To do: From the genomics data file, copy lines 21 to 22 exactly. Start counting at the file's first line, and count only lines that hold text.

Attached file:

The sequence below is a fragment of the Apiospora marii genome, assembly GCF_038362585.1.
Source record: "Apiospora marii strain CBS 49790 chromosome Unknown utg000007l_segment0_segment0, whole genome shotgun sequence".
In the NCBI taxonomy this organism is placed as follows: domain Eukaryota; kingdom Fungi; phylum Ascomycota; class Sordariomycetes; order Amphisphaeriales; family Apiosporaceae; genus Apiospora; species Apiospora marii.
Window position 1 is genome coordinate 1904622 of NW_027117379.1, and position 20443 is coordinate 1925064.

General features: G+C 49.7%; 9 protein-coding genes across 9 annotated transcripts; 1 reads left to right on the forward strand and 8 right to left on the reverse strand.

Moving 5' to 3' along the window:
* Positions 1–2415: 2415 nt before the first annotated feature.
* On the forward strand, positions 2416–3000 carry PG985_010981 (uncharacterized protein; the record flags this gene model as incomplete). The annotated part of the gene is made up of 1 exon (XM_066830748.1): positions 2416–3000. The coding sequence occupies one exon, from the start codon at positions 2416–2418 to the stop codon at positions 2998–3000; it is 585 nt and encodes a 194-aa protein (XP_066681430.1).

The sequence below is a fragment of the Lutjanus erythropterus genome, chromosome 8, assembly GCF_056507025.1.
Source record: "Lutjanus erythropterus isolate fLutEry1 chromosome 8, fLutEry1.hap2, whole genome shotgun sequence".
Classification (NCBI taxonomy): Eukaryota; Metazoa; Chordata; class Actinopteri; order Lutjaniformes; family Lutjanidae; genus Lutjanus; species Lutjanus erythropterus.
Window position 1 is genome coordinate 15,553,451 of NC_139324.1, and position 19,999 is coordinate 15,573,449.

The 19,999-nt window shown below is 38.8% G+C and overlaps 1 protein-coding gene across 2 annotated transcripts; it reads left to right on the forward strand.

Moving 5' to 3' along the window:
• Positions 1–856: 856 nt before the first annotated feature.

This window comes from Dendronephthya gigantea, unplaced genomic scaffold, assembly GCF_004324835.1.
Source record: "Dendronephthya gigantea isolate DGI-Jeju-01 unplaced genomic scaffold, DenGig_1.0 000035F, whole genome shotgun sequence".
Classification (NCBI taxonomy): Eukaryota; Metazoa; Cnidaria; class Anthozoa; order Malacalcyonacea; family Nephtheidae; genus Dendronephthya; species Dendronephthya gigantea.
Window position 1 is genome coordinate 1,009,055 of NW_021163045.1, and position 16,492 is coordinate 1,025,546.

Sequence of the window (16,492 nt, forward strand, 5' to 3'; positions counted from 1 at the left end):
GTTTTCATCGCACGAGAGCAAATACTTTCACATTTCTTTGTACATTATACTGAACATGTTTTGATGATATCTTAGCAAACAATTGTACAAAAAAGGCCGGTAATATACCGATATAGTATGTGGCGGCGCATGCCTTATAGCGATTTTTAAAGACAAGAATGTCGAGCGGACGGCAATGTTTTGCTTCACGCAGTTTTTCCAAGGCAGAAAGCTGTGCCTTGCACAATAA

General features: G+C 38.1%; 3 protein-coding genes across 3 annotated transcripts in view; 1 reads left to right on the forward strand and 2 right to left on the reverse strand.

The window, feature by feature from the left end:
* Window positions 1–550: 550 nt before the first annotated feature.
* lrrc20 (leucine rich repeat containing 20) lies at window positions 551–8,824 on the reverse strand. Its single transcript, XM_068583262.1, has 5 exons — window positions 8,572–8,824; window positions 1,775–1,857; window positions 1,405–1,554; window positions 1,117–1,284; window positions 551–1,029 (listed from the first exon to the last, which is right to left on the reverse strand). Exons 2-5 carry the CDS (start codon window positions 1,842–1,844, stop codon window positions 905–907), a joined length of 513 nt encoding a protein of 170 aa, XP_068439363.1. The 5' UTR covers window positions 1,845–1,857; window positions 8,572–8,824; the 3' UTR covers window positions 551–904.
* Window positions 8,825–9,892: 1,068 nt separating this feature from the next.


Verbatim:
GTTTTCATCGCACGAGAGCAAATACTTTCACATTTCTTTGTACATTATACTGAACATGTTTTGATGATATCTTAGCAAACAATTGTACAAAAAAGGCCGGTAATATACCGATATAGTATGTGGCGGCGCATGCCTTATAGCGATTTTTAAAGACAAGAATGTCGAGCGGACGGCAATGTTTTGCTTCACGCAGTTTTTCCAAGGCAGAAAGCTGTGCCTTGCACAATAA

General features: G+C 38.1%; 3 protein-coding genes across 3 annotated transcripts in view; 1 reads left to right on the forward strand and 2 right to left on the reverse strand.